Enter into this scenario a visit from Merry’s oldest friend, Frank. Frank knows Merry better than anyone else and her visit begins to slowly shatter the illusion that Merry and Sam have built up. It also exposes some older, deeper wounds and resentments that Merry and Frank harbor from growing up together. Continue reading
In the late 80’s and early 90’s, fondly remembered television series of the past received made-for-television reunion films. James Boice’s Who Killed the Fonz feels like it could be a long-lost reunion movie for the cast of one of my all-time favorite shows, Happy Days.
Beginning in 1984 (the year that Happy Days finally ended its epic run), Who Killed the Fonz finds Richard Cunningham at a crossroads in his Hollywood career. While he’s had success as a writer, including an Oscar nod, he can’t quite get his dream project off the ground. When his agent tells presents him an offer to make write a Star Wars clone, Richard is less thrilled. However, it’s either write the movie he doesn’t want anything to do with or face the end of chasing his dreams in Hollywood.
Then, Richard receives a call from Milwaukee that his old friend, Arthur “The Fonz” Fonzarelli had died in an motorcycle accident. Seems that Fonzie flipped off the front of his bike on a bridge, plunging to his death in the icy waters below. Richard goes back to Milwaukee for the first time in twenty years to bury his old friend and to consider what the next stage in his career will be. (Marion moved out to Hollywood with Richard and Laurie Beth years ago after Howard passed away and they left the famous house to Joanie and Chiachi).
Billed as an 80’s noir thriller, Who Killed the Fonz is a loving homage to the classic series. Boice clearly knows his Happy Days lore, sprinkling in a few nostalgic flashbacks to classic episodes and moments from the series run as Richard comes to terms with the Fonz’s death and that he hasn’t been back to see his old friends in two decades.* He even has Fonzie’s funeral take place at the same funeral home used in the “Fonzie’s Funeral” two-parter late in the run of Richie episodes. Continue reading
Since I first picked up The Firm a quarter of a century ago, I’ve enjoyed journeying through the pages of a legal thriller with John Grisham. When he’s on top of his game, the pages seem to turn themselves.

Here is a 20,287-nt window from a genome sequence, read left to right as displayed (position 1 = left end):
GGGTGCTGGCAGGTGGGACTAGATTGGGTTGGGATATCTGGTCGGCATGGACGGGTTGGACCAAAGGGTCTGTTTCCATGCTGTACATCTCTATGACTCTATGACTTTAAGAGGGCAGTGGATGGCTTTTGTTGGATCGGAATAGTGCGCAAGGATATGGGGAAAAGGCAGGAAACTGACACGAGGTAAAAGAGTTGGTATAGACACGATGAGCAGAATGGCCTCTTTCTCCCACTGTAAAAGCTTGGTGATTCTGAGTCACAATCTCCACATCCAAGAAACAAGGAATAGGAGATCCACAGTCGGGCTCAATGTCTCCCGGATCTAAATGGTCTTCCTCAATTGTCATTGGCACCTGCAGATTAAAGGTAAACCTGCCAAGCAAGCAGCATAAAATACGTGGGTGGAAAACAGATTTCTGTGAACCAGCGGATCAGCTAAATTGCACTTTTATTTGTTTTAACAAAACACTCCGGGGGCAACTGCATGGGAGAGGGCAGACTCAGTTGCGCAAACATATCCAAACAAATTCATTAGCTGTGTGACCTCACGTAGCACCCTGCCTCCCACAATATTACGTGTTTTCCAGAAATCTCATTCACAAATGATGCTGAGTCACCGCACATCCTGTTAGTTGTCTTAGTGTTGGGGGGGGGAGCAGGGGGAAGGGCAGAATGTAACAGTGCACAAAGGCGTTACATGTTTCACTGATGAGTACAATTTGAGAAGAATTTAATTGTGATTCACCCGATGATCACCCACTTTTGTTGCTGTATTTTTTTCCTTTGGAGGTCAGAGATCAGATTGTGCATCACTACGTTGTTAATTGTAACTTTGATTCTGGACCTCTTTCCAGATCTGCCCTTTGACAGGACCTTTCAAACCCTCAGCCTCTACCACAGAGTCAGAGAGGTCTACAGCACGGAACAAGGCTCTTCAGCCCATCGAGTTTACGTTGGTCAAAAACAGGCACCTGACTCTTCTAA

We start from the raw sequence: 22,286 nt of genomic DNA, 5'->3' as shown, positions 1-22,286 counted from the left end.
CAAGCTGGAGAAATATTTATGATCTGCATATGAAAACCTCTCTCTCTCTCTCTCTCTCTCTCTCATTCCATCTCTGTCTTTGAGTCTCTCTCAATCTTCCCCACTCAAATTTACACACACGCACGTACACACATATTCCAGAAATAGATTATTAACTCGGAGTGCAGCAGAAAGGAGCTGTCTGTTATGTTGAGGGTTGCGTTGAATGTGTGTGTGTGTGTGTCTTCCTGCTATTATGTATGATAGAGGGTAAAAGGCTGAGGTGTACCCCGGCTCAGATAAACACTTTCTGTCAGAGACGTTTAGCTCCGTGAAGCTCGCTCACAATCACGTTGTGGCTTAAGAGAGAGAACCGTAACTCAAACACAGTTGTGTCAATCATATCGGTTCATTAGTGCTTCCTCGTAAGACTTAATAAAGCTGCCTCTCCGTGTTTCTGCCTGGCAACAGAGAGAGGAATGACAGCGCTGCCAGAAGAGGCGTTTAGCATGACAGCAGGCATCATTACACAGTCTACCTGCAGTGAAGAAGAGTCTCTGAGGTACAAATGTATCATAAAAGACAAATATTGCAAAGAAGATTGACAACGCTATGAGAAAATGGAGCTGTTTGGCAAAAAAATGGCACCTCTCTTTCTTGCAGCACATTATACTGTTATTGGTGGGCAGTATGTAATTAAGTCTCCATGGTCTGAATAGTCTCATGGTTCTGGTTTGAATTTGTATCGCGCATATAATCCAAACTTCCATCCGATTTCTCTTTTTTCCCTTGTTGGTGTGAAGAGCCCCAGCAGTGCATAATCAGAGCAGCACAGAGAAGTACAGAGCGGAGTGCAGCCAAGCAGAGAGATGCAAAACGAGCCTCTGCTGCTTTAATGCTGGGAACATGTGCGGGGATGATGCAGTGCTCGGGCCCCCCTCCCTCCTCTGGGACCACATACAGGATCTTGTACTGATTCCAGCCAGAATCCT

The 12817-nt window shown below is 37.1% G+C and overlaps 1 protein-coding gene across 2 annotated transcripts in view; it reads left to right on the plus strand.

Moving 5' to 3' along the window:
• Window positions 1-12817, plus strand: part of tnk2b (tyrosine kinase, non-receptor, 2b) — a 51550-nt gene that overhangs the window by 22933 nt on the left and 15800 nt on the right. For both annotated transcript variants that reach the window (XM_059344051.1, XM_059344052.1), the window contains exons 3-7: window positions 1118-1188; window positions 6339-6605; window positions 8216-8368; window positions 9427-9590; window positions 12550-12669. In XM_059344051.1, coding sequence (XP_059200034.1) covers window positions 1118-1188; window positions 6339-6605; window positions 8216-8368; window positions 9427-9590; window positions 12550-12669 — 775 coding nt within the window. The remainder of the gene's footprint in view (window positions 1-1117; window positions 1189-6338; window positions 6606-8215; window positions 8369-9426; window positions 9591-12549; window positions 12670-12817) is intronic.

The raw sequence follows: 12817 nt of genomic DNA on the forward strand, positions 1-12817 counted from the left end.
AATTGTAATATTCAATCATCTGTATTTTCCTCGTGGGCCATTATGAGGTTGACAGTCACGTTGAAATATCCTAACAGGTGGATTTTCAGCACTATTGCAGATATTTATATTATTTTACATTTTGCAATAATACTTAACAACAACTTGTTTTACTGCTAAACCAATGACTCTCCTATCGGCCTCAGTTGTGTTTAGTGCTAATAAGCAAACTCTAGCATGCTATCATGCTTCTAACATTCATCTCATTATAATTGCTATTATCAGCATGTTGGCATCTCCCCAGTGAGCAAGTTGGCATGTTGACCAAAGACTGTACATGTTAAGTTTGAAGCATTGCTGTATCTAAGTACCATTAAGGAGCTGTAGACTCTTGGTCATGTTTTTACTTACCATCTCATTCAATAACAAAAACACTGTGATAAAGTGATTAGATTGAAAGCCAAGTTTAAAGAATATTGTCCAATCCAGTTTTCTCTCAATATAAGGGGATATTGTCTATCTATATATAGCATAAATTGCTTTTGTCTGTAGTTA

At times, his latest novel The Reckoning had the pages turning quickly. At others, it was rough sledding to turn the pages, wondering why Grisham was taking us on an extended flashback sequence to the second World War.
Local war hero Pete Banning is a pillar of the community, farming his land and providing not only for his family but also the people who work for him. But that’s not to say that Banning hasn’t dealt with his own share of setbacks — whether it’s a poor growing season, low crop prices, or having to commit his wife to the state mental facility, forbidding his kids from visiting her.
But nothing could prepare his children or the community for the morning when Pete Banning takes his gun, visits the office of his local Methodist minister and shoots the pastor dead in cold blood. Banning heads home and prepares himself for his arrest, offering no defense for his actions and refusing to offer any explanation as to why he killed the minister. Eventually, Banning is sentenced to the electric chair and executed. Continue reading
The Orville: Primal Urges, Home
I’m not sure what this says about season two, but my favorite episode of the young season is one held over from their first season. Borrowing a page from TNG’s “Evolution,” “Primal Urges” finds the ship in danger because of crew member’s carelessness. On TNG it was Wesley Crusher creating a new form of sentient life. And The Orville, it’s Bortus getting a nasty virus into the computing systems thanks to his new-found addition to holodeck adult content.*
*Because the series has to remind us at least once per episode that Seth McFarland is behind this. Don’t get me started on the CGI alien whose species writes the best adult simulations in the business and how he talks exactly like a character out of Family Guy. Continue reading